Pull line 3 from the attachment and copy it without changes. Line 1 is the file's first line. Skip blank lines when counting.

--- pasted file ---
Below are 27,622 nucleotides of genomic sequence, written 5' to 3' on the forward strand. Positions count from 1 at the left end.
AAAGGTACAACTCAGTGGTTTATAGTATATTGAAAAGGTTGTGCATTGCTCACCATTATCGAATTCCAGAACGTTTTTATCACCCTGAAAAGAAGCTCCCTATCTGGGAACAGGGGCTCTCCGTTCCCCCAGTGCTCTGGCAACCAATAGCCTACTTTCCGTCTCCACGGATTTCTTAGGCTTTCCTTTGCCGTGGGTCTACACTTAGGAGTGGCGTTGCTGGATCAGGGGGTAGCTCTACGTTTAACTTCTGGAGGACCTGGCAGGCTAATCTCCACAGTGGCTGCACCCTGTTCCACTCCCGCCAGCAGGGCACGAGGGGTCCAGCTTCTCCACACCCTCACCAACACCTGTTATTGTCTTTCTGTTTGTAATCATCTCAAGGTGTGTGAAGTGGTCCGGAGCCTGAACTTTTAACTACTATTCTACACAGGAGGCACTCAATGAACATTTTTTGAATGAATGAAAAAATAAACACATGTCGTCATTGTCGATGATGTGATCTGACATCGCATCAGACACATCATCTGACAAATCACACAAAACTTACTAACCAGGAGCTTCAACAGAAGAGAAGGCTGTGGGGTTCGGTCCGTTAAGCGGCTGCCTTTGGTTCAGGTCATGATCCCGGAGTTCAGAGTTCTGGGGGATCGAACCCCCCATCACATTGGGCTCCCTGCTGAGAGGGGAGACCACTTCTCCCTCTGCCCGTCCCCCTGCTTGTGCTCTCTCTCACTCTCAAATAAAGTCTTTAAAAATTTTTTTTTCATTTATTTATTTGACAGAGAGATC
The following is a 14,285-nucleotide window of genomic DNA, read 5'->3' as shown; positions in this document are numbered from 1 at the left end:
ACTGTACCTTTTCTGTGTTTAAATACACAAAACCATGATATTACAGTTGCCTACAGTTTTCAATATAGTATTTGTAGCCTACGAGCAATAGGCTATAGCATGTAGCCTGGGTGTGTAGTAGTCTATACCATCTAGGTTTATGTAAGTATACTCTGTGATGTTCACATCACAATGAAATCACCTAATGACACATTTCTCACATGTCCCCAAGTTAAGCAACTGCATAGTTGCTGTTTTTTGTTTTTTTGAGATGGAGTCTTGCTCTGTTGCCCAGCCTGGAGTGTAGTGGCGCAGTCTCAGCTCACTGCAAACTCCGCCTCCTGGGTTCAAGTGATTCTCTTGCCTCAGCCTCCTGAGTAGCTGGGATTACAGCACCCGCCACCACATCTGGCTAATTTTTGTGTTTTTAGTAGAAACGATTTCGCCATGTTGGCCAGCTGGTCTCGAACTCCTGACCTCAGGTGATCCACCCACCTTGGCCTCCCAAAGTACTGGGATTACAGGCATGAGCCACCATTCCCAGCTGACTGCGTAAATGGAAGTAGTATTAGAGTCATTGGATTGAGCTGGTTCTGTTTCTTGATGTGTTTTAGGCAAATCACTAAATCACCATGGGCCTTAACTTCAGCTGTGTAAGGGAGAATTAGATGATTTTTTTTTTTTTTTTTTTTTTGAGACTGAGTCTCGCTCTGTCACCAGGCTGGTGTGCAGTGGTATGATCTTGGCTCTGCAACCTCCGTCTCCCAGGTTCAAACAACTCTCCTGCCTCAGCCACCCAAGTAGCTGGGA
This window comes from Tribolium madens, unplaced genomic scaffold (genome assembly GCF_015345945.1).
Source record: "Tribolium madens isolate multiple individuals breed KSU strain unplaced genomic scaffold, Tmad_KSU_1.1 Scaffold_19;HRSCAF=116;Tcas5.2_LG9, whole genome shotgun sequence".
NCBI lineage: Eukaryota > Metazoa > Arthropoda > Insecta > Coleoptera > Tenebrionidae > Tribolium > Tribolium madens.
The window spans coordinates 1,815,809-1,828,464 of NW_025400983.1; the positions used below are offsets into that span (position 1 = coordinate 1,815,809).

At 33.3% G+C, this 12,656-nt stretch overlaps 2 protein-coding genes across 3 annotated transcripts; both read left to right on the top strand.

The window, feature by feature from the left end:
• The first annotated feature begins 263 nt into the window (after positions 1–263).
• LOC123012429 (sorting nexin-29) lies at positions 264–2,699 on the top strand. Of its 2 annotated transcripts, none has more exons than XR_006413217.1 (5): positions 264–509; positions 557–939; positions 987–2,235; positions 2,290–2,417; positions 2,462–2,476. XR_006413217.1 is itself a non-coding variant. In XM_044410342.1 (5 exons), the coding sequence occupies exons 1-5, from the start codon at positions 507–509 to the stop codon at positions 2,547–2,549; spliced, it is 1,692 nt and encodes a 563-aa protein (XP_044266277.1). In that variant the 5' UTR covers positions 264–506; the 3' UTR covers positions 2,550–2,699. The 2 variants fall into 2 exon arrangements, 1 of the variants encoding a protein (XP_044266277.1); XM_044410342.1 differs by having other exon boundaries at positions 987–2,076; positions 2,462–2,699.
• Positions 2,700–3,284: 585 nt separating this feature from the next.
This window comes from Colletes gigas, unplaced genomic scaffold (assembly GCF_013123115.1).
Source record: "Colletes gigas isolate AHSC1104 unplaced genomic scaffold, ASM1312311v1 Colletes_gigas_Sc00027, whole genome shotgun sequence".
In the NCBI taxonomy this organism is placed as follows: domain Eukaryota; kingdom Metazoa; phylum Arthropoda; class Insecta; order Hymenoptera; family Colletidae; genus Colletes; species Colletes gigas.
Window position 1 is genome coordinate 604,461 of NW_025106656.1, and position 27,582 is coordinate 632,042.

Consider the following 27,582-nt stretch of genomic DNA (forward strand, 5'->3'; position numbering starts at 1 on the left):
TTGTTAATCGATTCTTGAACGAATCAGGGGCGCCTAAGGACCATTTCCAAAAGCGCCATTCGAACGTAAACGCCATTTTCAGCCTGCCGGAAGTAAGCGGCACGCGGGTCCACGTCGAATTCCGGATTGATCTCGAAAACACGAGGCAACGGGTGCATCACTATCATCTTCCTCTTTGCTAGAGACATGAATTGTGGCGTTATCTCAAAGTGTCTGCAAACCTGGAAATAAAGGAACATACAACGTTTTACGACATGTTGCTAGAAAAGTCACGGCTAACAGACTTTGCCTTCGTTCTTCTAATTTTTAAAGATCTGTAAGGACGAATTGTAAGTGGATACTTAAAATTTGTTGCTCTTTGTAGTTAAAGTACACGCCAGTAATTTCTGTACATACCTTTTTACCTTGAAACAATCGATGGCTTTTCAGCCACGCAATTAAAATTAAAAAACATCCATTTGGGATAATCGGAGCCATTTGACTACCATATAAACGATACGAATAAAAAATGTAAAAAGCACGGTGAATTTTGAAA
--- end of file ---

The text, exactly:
The following is a 14,285-nucleotide window of genomic DNA, read 5'->3' as shown; positions in this document are numbered from 1 at the left end: